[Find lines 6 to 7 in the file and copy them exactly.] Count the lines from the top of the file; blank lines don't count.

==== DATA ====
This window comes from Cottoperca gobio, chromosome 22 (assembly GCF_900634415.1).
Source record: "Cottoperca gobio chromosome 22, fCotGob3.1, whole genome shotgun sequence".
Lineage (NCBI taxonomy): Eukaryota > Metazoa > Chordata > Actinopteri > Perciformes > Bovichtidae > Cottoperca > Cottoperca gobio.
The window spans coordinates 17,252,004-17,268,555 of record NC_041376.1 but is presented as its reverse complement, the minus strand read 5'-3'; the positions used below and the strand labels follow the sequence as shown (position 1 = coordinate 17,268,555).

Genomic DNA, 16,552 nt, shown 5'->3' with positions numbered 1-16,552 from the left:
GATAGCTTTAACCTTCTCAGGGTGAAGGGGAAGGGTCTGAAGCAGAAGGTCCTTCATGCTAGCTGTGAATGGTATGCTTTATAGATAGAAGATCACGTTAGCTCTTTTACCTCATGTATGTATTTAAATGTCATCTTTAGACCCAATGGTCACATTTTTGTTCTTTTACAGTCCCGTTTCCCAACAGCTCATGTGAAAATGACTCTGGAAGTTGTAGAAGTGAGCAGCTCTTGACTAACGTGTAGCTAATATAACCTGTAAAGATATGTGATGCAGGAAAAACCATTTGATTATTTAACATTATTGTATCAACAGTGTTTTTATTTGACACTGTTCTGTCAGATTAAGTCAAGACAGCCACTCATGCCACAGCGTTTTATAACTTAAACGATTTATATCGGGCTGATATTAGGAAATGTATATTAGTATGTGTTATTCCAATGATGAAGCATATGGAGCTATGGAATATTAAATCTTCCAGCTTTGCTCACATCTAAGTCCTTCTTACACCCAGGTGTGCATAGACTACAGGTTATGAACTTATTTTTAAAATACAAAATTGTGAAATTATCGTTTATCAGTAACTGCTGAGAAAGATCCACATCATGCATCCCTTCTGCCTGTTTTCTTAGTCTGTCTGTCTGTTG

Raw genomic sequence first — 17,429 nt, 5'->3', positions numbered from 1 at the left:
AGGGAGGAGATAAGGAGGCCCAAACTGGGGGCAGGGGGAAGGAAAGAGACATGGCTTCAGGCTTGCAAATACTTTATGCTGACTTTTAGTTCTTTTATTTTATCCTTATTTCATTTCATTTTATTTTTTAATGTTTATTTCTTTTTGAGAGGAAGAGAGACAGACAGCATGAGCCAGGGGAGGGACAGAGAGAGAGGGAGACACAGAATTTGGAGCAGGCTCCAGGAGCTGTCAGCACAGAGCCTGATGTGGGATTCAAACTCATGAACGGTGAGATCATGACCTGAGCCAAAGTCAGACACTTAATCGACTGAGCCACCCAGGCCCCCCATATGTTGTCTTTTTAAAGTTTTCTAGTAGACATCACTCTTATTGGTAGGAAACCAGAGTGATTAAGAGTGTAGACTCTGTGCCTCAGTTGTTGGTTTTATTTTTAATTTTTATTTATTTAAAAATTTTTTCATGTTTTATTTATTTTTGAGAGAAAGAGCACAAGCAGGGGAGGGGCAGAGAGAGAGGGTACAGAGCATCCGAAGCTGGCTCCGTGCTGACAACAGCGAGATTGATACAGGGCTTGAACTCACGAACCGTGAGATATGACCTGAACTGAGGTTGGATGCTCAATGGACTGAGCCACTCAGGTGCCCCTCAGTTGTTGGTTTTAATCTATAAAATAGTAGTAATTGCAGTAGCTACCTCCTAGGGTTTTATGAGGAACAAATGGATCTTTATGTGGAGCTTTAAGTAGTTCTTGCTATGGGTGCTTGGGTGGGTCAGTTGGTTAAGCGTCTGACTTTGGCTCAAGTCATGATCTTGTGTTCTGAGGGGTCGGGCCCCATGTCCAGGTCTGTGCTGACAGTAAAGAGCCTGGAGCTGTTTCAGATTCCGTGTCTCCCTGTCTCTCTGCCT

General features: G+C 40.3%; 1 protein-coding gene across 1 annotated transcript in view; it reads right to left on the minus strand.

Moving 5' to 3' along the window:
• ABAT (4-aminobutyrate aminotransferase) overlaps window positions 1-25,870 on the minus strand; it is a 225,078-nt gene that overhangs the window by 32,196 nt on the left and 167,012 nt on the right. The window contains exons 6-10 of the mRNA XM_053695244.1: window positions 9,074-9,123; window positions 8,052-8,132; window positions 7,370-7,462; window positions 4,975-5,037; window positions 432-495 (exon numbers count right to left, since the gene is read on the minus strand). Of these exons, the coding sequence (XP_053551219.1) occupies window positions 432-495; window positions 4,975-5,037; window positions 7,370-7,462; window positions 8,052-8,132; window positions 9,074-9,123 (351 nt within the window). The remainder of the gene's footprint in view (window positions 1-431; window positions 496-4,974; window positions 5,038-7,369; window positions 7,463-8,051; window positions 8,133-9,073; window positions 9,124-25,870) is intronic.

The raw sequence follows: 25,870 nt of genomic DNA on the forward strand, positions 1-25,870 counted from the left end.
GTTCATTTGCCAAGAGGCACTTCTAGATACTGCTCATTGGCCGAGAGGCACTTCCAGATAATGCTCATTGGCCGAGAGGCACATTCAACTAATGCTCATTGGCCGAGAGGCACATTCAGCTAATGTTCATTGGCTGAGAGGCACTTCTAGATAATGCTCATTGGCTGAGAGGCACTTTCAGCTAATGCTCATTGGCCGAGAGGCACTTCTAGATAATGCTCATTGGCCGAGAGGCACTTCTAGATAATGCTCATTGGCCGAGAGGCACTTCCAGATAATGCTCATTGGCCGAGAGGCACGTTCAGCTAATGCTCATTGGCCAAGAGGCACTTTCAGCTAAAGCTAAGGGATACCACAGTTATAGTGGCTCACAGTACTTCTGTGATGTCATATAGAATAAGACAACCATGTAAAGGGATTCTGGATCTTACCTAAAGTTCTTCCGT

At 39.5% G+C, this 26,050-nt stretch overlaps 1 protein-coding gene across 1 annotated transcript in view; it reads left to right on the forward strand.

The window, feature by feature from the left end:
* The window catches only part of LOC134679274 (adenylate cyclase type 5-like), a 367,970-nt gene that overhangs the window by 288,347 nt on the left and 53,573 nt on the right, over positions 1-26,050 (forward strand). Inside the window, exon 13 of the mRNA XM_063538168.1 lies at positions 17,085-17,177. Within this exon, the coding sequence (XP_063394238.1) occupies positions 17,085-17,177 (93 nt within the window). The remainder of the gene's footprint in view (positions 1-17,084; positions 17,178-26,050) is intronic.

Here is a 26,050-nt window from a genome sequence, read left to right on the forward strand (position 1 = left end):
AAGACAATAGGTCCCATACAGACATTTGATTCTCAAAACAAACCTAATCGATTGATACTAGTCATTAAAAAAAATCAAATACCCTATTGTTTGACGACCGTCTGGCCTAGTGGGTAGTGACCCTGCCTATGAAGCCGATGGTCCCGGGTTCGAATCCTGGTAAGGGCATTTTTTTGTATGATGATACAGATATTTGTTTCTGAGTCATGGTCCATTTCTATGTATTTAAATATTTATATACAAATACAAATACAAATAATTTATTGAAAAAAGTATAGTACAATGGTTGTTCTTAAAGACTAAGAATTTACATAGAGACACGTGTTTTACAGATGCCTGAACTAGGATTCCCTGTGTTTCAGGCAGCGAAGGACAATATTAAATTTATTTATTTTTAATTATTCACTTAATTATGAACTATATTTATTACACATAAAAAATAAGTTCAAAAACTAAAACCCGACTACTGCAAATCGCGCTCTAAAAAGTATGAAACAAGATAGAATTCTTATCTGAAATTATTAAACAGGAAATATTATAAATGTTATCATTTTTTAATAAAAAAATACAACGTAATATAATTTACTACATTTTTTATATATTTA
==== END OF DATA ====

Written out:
GATAGCTTTAACCTTCTCAGGGTGAAGGGGAAGGGTCTGAAGCAGAAGGTCCTTCATGCTAGCTGTGAATGGTATGCTTTATAGATAGAAGATCACGTTAGCTCTTTTACCTCATGTATGTATTTAAATGTCATCTTTAGACCCAATGGTCACATTTTTGTTCTTTTACAGTCCCGTTTCCCAACAGCTCATGTGAAAATGACTCTGGAAGTTGTAGAAGTGAGCAGCTCTTGACTAACGTGTAGCTAATATAACCTGTAAAGATATGTGATGCAGGAAAAACCATTTGATTATTTAACATTATTGTATCAACAGTGTTTTTATTTGACACTGTTCTGTCAGATTAAGTCAAGACAGCCACTCATGCCACAGCGTTTTATAACTTAAACGATTTATATCGGGCTGATATTAGGAAATGTATATTAGTATGTGTTATTCCAATGATGAAGCATATGGAGCTATGGAATATTAAATCTTCCAGCTTTGCTCACATCTAAGTCCTTCTTACACCCAGGTGTGCATAGACTACAGGTTATGAACTTATTTTTAAAATACAAAATTGTGAAATTATCGTTTATCAGTAACTGCTGAGAAAGATCCACATCATGCATCCCTTCTGCCTGTTTTCTTAGTCTGTCTGTCTGTTG

Raw genomic sequence first — 17,429 nt, 5'->3', positions numbered from 1 at the left: